Broncos hope to secure first-round bye

( - The top spot in the conference is out of their reach but the Denver Broncos still want a week off.

The AFC West champions will try to secure a first-round bye in the AFC playoff bracket when they close the regular season against the three-win Oakland Raiders.

The Broncos can earn the bye with a win over Oakland or a Cincinnati loss to Pittsburgh on Sunday night.

Denver's hopes of garnering the top seed in the conference went up in smoke during Week 16 when Jeremy Hill rushed for 147 yards and a touchdown and Dre Kirkpatrick posted two interceptions as the Cincinnati Bengals clinched a playoff spot of their own with a 37-28 win over the Broncos.

Peyton Manning struggled throughout the game and was picked off four times while finishing with 311 yards and two scores on 28-of-44 passing for Denver, which had a four-game win streak come to an end.

C.J. Anderson rushed for 83 yards and a score on 18 carries, Emmanuel Sanders had two scores to go with 70 yards on six catches and Demaryius Thomas finished with seven catches for a game-high 115 yards in defeat.

"We just have to be more consistent for four quarters," Manning said. "You can't play well the end of the second quarter and the beginning of the third quarter - not play well in the first and not play well in the fourth. Against good football teams, you have to be more consistent and I have to play better as well."

New England clinched the first overall seed in the AFC due to Denver's loss.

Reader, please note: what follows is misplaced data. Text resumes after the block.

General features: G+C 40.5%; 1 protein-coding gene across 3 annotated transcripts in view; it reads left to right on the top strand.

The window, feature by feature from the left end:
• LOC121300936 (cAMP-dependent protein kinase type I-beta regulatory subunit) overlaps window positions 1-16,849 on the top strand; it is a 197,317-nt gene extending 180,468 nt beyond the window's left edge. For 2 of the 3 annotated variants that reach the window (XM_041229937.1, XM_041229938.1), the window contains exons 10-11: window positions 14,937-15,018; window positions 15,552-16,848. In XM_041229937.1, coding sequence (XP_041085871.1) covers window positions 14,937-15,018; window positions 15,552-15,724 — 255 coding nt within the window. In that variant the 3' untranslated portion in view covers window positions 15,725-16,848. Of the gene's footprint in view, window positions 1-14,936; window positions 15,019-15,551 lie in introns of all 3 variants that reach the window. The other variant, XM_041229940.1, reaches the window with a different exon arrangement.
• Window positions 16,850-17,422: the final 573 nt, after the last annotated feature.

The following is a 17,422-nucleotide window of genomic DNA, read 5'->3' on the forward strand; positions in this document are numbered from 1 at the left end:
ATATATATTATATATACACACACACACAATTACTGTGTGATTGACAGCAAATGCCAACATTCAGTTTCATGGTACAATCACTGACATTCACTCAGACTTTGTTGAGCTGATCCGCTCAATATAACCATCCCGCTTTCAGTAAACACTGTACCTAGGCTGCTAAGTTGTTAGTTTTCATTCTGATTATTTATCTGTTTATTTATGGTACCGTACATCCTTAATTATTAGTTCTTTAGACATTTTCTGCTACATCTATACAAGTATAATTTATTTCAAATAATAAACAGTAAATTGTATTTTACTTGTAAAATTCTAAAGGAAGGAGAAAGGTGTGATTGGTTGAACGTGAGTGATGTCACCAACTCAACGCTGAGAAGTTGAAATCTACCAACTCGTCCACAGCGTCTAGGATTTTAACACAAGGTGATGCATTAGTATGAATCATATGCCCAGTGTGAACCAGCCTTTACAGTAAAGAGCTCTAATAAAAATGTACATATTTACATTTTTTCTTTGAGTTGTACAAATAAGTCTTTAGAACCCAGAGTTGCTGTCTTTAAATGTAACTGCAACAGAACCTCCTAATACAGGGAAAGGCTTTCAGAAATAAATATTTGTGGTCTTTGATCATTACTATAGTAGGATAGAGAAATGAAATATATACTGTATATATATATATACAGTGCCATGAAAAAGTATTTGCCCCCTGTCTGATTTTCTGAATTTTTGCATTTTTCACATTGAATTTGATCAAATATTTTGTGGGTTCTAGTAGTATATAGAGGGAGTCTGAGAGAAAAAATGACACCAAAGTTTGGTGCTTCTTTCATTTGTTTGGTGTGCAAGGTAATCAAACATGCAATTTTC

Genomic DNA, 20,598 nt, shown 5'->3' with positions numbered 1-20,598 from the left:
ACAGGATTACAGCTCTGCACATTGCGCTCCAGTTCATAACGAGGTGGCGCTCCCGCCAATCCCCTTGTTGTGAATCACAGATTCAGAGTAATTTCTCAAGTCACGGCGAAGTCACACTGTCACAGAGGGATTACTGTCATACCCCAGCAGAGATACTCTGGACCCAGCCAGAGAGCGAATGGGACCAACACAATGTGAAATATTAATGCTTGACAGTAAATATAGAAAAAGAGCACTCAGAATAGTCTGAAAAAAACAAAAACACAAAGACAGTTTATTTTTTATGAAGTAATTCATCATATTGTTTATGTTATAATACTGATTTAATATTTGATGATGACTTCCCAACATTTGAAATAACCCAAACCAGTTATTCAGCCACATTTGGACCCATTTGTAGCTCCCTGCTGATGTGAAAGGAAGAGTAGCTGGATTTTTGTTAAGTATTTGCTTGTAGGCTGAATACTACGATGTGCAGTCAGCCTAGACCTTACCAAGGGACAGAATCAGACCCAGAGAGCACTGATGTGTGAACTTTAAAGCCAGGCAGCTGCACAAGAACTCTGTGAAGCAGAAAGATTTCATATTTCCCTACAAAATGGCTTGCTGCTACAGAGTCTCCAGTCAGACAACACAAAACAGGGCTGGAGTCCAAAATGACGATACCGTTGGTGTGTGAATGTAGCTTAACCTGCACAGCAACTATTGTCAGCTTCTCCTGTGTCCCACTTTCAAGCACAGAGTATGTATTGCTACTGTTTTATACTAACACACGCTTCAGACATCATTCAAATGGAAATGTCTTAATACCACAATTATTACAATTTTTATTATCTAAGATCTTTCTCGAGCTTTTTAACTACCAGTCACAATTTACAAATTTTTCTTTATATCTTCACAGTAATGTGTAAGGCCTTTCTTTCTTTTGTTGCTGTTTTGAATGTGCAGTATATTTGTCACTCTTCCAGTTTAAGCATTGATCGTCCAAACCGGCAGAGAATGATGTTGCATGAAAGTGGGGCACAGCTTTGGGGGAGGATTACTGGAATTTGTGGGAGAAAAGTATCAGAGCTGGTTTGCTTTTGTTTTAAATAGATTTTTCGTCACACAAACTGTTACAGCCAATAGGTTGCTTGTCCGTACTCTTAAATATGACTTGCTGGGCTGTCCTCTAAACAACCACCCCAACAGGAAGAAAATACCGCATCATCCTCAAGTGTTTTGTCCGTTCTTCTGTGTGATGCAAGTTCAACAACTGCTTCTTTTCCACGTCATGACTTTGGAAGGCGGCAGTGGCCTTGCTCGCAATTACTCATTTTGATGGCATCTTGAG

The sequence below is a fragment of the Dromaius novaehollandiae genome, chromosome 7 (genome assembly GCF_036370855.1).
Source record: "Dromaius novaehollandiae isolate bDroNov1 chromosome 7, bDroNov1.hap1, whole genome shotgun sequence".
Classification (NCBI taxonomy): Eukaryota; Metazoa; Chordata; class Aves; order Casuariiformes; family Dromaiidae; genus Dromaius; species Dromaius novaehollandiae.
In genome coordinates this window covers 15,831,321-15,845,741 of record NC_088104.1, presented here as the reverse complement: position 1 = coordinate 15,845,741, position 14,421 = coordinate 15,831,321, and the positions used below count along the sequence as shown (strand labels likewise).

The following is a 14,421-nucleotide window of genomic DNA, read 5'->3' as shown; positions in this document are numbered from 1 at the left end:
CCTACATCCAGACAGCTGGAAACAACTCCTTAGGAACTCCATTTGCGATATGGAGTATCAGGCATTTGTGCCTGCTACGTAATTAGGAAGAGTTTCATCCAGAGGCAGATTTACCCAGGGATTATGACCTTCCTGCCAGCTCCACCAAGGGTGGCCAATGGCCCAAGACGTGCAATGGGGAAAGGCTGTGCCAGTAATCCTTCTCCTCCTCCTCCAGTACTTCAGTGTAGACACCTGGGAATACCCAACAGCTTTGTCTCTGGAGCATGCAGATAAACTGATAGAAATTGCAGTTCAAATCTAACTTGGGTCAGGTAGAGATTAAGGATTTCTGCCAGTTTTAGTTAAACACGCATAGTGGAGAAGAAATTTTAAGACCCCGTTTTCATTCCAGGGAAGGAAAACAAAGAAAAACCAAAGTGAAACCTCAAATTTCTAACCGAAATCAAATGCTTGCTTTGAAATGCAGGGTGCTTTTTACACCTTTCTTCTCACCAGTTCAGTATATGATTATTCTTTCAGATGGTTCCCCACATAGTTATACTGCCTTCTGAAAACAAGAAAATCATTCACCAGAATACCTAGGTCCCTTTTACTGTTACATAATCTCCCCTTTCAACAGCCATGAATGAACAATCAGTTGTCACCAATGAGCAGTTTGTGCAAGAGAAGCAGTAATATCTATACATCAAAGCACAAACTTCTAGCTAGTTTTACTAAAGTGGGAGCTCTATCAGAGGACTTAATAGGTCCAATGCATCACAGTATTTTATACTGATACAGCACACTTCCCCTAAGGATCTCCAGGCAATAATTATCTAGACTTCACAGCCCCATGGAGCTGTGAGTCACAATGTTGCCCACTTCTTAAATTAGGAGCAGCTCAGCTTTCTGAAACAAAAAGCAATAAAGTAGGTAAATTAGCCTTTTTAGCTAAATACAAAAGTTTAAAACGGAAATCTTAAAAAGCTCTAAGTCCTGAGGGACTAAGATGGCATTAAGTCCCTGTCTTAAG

The Raiders, meanwhile, come in off an exciting 26-24 win over Buffalo in which Derek Carr passed for 214 yards and two touchdowns, and Sebastian Janikowski kicked four field goals for Oakland.

Carr completed 17-of-34 attempts and tossed scores to James Jones and Jamize Olawale for the Raiders, who have a chance to match their win total of the past two seasons if they top the Broncos.

"We wanted to give our fans something special this week. [The fans] have been tremendous," said Raiders head coach Tony Sparano. "That's a great job of fighting when nobody thought you'd come out and fight."

Latavius Murray and Darren McFadden combined for 140 yards on 32 attempts, while Kenbrell Thompkins posted 90 yards on five receptions.

Oakland leads its all-time series with Denver by a 59-47-2 margin but the Broncos have won six straight, including a 41-17 win in Northern California on Nov. 9 when Manning threw for 340 yards and five TDs, two apiece to Julius Thomas and Sanders.


The quarterback is the epicenter in every NFL city, the first player commented on and evaluated, be it positive or negative. And when that signal caller happens to be Manning, any blip, no matter how slight, in a career defined by consistency is going to be overblown.

To be fair to those currently questioning Manning, he is obviously far closer to the end of his brilliant career than the beginning with a medical record that includes four neck surgeries so it's not exactly out of bounds to be on the lookout for what is the inevitable decline for every player.

Manning has looked mortal in recent weeks, almost like an actual 38-year-old man with Monday's four-interception implosion in Cincinnati serving as the main course for the haters.

"The sky is not falling," Broncos coach John Fox said. "We're not getting ready to get rid of our quarterback. He's fine and, we're all going to get better."

Fine is a relative term in the NFL.

The setback against the Bengals was Manning's first quadruple INT game since 2010 and helped assure that the road to AFC championship would go through Foxbrorough and not the Rocky Mountains, a potential death blow when it comes to the fairytale ending of Manning walking off stage left with the Lombardi Trophy.

"We have to find a way to learn from this," a dejected Manning said.

All four of Denver's losses have come on the road this season and 11 of Manning's 15 interceptions have come away from Mile High. Meanwhile, six of those 11 picks came at the hands of the Bengals and Patriots, two teams the Broncos may have to beat if they plan on being in Glendale come February.